James A. Donald: > > To detect and reject a double spending event in a > > timely manner, one must have most past transactions > > of the coins in the transaction, which, naively > > implemented, requires each peer to have most past > > transactions, or most past transactions that > > occurred recently. If hundreds of millions of people > > are doing transactions, that is a lot of bandwidth - > > each must know all, or a substantial part thereof.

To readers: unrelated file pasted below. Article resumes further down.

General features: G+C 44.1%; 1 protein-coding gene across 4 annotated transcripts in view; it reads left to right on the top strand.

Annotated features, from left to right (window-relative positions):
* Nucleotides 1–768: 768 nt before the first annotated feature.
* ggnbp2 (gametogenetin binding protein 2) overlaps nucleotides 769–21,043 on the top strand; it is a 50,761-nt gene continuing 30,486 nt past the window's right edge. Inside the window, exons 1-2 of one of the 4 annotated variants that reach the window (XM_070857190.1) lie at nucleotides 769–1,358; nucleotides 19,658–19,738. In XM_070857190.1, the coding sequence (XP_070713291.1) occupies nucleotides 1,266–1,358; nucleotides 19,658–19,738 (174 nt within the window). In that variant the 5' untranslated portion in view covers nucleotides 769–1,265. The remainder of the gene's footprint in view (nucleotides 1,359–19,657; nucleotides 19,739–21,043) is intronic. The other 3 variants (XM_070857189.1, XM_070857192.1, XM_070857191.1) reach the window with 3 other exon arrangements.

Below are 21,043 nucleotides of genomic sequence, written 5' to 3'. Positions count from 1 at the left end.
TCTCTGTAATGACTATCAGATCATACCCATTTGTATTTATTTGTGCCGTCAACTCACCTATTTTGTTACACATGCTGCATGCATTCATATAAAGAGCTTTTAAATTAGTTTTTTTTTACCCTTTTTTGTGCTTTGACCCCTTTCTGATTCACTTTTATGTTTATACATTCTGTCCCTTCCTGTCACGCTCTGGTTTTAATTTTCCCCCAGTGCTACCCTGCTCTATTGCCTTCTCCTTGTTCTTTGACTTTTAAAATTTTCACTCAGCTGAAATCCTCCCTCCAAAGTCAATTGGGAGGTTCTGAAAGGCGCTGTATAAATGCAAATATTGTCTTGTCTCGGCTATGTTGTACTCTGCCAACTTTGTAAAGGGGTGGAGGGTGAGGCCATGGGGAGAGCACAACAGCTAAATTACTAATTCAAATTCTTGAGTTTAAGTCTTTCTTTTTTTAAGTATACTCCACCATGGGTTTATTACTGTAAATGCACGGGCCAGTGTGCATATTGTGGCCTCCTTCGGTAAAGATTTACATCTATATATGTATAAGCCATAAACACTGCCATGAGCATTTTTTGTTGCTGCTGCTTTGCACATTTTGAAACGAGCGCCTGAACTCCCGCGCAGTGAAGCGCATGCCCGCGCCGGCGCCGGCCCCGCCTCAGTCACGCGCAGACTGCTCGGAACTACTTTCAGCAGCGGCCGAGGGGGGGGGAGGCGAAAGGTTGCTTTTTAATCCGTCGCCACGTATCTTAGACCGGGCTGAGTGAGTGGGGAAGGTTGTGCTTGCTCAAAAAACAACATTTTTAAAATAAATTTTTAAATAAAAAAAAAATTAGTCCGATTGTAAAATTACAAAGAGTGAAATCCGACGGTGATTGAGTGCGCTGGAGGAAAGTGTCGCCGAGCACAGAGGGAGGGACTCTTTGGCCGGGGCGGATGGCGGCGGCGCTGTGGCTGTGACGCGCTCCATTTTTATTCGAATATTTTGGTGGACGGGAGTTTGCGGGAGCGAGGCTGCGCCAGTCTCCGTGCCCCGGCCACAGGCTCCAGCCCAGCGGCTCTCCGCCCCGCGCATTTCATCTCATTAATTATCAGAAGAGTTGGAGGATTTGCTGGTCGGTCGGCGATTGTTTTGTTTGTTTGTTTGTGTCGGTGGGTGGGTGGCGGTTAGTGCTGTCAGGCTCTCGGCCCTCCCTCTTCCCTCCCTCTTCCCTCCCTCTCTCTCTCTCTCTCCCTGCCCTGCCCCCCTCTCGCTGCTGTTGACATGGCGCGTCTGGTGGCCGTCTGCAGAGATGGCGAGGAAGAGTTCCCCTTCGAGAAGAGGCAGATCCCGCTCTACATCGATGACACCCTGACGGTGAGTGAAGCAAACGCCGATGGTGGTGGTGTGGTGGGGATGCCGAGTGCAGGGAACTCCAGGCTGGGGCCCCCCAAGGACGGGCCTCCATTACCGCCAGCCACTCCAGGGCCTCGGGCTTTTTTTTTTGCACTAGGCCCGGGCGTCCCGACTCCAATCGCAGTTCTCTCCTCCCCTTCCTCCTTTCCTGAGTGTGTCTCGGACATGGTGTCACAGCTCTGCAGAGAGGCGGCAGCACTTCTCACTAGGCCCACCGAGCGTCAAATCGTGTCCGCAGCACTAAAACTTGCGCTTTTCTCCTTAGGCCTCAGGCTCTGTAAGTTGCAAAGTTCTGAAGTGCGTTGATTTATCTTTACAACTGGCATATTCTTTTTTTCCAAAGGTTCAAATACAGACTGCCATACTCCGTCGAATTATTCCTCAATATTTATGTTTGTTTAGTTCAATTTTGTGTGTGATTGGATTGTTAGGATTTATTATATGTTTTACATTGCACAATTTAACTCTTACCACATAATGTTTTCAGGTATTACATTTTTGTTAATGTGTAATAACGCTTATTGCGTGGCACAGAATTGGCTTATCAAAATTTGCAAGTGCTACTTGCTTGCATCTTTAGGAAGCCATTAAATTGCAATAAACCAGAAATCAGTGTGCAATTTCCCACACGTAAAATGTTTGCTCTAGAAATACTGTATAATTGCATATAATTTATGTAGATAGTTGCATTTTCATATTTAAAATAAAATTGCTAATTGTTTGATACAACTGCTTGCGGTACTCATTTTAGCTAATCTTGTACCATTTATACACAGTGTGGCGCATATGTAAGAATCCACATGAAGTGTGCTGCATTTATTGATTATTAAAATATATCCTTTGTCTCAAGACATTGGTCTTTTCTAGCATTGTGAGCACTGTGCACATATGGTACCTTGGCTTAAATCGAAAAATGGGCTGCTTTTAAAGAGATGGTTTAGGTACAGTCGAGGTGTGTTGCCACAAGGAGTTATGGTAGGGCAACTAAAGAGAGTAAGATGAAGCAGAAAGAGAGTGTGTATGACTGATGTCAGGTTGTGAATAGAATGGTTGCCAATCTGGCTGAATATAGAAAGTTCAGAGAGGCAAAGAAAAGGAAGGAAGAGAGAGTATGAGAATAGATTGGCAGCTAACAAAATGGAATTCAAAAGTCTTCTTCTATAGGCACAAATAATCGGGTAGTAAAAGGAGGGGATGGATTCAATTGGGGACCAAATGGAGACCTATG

Satoshi Nakamoto wrote: > Long before the network gets anywhere near as large as > that, it would be Safe for users to use Simplified > Payment Verification (section 8) to check for double > spending, which only requires having the chain of > block headers, If I understand Simplified Payment Verification correctly: New coin issuers need to store all coins and all recent coin transfers. There are many new coin issuers, as many as want to be issuers, but far more coin users. Ordinary entities merely transfer coins. To see if a coin transfer is OK, they report it to one or more new coin issuers and see if the new coin issuer accepts it. New coin issuers check transfers of old coins so that their new coins have valid form, and they report the outcome of this check so that people will report their transfers to the new coin issuer. If someone double spends a coin, and one expenditure is reported to one new coin issuer, and the other simultaneously reported to another new coin issuer, then both issuers to swifly agree on a unique sequence order of payments. This, however, is a non trivial problem of a massively distributed massive database, a notoriously tricky problem, for which there are at present no peer to peer solutions. Obiously it is a solvable problem, people solve it all the time, but not an easy problem. People fail to solve it rather more frequently. But let us suppose that the coin issue network is dominated by a small number of issuers as seems likely. If a small number of entities are issuing new coins, this is more resistant to state attack that with a single issuer, but the government regularly attacks financial networks, with the financial collapse ensuing from the most recent attack still under way as I write this. Government sponsored enterprises enter the business, in due course bad behavior is made mandatory, and the evil financial network is bigger than the honest financial network, with the result that even though everyone knows what is happening, people continue to use the paper issued by the evil financial network, because of network effects - the big, main issuers, are the issuers you use if you want to do business. Then knowledgeable people complain that the evil financial network is heading for disaster, that the government sponsored enterprises are about to cause a "collapse of the total financial system", as Wallison and Alan Greenspan complained in 2005, the government debates shrinking the evil government sponsored enterprises, as with "S. 190 [109th]: Federal Housing Enterprise Regulatory Reform Act of 2005" but they find easy money too seductive, and S. 190 goes down in flames before a horde of political activists chanting that easy money is sound, and opposing it is racist, nazi, ignorant, and generally hateful, the recent S. 190 debate on limiting portfolios (bond issue supporting dud mortgages) by government sponsored enterprises being a perfect reprise of the debates on limiting the issue of new assignats in the 1790s. The big and easy government attacks on money target a single central money issuer, as with the first of the modern political attacks, the French Assignat of 1792, but in the late nineteenth century political attacks on financial networks began, as for example the Federal reserve act of 1913, the goal always being to wind up the network into a single too big to fail entity, and they have been getting progressively bigger, more serious, and more disastrous, as with the most recent one. Each attack is hugely successful, and after the cataclysm that the attack causes the attackers are hailed as saviors of the poor, the oppressed, and the nation generally, and the blame for the the bad consequences is dumped elsewhere, usually on Jews, greedy bankers, speculators, etc, because such attacks are difficult for ordinary people understand. I have trouble understanding your proposal - ordinary users will be easily bamboozled by a government sponsored security update. Further, when the crisis hits, to disagree with the line, to doubt that the regulators are right, and the problem is the evil speculators, becomes political suicide, as it did in America in 2007, sometimes physical suicide, as in Weimar Germany. Still, it is better, and more resistant to attack by government sponsored enterprises, than anything I have seen so far. > Visa processed 37 billion transactions in FY2008, or > an average of 100 million transactions per day. That > many transactions would take 100GB of bandwidth, or > the size of 12 DVD or 2 HD quality movies, or about > $18 worth of bandwidth at current prices. > If the network were to get that big, it would take > several years, and by then, sending 2 HD movies over > the Internet would probably not seem like a big deal. If there were a hundred or a thousand money issuers by the time the government attacks, the kind of government attacks on financial networks that we have recently seen might well be more difficult. But I think we need to concern ourselves with minimizing the data and bandwidth required by money issuers - for small coins, the protocol seems wasteful. It would be nice to have the full protocol for big coins, and some shortcut for small coins wherein people trust account based money for small amounts till they get wrapped up into big coins. The smaller the data storage and bandwidth required for money issuers, the more resistant the system is the kind of government attacks on financial networks that we have recently seen. --------------------------------------------------------------------- The Cryptography Mailing List Unsubscribe by sending "unsubscribe cryptography" to [EMAIL PROTECTED]